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Hamilton Psychiatric Hospital |+|
The Hamilton Asylum for the Insane, also called the Ontario Hospital and later the Hamilton Psychiatric Hospital, was initially intended to be an asylum for ‘inebriates’. However there was more need for beds for the mentally disturbed and this became its sole concern. The Hamilton Asylum for the Insane began operation in 1876 on 529 acres of land with 202 patients. The two closest asylums were Toronto and London. The first structure, the Barton Building, opened in 1876 with Dr. R. Bucke, internationally known for his humane treatment of the mentally ill, as the first Medical Superintendent. The hospital grew quickly to meet the expanding health needs of the province. |+|
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|−|Until well into the 20th century it was accessible only by a dirt road and was therefore quite isolated. However it was largely self-sufficient with the farm, on which the hospital stood, providing all the necessary food. Cattle, chickens and pigs as well as fruits and vegetables all came from the farm. It had its own bakery, butcher's shop, greenhouse, root cellar, milk-processing house, tailor's shop, sewing room, upholstery shop, fire hall, power house, a fleet of vehicles, skating and curling rinks, a bowling green, tennis courts and chapel. In 1890 it housed 915 patients and employed 119 people. The Asylum Ball was an annual event in the Hamilton community for many years. Its guest list was a who’s who of Hamilton society. [[ Hamilton Psychiatric Hospital|Click here for more...]] |+|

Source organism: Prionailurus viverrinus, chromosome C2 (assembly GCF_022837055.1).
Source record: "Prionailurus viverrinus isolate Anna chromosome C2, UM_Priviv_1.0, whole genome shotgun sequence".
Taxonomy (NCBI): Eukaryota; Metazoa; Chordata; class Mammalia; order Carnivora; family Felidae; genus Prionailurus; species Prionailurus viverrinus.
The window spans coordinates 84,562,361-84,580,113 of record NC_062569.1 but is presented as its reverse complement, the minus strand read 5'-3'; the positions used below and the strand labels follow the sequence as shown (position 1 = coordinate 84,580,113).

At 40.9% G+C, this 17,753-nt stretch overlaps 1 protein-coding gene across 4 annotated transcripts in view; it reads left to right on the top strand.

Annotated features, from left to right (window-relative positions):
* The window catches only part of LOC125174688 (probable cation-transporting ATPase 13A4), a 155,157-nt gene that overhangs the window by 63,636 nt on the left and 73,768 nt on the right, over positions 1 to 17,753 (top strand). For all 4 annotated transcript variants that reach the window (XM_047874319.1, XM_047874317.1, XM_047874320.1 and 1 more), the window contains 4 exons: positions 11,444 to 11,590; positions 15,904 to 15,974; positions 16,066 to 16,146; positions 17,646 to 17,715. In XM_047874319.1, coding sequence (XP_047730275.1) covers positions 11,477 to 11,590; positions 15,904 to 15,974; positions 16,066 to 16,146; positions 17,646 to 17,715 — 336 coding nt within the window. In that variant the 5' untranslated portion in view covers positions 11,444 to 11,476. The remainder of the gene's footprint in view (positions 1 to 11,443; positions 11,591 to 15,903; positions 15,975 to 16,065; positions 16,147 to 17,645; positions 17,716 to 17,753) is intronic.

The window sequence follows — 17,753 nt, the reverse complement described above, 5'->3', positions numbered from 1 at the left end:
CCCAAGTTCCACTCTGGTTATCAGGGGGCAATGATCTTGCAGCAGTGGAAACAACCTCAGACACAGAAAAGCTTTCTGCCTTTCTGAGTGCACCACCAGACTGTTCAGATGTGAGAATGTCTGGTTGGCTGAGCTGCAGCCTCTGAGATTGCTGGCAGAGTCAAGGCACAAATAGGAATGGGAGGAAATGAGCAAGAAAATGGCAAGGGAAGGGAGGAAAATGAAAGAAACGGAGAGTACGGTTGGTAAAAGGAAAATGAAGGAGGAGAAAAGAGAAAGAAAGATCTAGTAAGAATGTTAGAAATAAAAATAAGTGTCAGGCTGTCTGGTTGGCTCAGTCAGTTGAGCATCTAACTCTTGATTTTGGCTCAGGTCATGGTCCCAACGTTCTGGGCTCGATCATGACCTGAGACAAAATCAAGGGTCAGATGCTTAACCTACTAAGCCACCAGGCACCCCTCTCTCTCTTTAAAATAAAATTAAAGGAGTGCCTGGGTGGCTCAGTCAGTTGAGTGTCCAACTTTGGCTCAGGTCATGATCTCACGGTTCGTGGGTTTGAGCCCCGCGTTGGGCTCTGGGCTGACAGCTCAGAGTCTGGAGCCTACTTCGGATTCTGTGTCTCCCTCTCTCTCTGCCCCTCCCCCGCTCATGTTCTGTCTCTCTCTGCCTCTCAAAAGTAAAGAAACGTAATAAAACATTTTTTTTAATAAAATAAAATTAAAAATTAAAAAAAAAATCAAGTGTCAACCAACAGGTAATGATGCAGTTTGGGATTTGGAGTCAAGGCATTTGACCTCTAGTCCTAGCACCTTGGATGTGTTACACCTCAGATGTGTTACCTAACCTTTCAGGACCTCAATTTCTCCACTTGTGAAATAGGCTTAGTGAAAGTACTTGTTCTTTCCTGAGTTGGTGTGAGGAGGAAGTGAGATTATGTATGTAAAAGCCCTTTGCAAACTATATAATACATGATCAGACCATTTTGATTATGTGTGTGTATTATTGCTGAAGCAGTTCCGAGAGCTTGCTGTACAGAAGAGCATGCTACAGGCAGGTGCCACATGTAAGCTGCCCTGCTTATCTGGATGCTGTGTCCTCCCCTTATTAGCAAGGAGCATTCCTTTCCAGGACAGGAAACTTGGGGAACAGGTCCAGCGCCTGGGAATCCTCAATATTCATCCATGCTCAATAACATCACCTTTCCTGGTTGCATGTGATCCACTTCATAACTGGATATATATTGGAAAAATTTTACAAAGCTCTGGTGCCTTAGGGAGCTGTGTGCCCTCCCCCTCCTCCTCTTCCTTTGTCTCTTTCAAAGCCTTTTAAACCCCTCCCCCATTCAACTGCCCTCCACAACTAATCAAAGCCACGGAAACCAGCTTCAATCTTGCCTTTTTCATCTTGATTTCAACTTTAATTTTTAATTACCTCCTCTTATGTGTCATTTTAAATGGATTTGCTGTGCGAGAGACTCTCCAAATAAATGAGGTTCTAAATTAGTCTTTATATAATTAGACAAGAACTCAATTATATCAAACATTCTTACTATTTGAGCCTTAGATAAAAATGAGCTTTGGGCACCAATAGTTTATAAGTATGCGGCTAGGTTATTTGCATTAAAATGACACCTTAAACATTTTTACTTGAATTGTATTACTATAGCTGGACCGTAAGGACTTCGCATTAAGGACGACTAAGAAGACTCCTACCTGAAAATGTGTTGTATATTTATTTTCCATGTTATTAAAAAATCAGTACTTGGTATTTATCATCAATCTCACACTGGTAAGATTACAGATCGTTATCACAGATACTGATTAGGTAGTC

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Elgin State Hospital
On December 28,1869, the Board of Trustees met to examine the nine plans that had been submitted from various architects for the new asylum. The Board had enlisted the aid of two prominent superintendents to act as advisers. One was Dr. Andrew McFarland, M.D., the Superintendent of the state hospital in Jacksonville. The other was Dr. Richard J. Patterson, M.D., former superintendent of state hospitals in Indianapolis, Indiana and Mt. Pleasant, Iowa. Interestingly, the building design of the Jacksonville hospital was largely based on that of the Indiana State Hospital, and is an example of the increasingly common practice of copying designs from one hospital for use at another.
The original name of the Elgin Mental Health Facility (its current name) was The Northern Illinois Hospital and Asylum for the Insane. The doors opened in 1872, however, construction of additional buildings continued until 1874. A rumor circulated for year, and still exists that the State of Illinois approached the City of Elgin with plans to construct a mental institution and a college and offered Elgin one or the other. As the rumor goes, Elgin took the mental institution, De Kalb took Northern Illinois University. As Elgin Historian and celebrated Elgin History author, Bill Briska points out the rumor, "...is totally false" He goes on to state that, "The state hospital was founded in 1869 and the college in 1892. (there are) No connection between the events". Click here for more...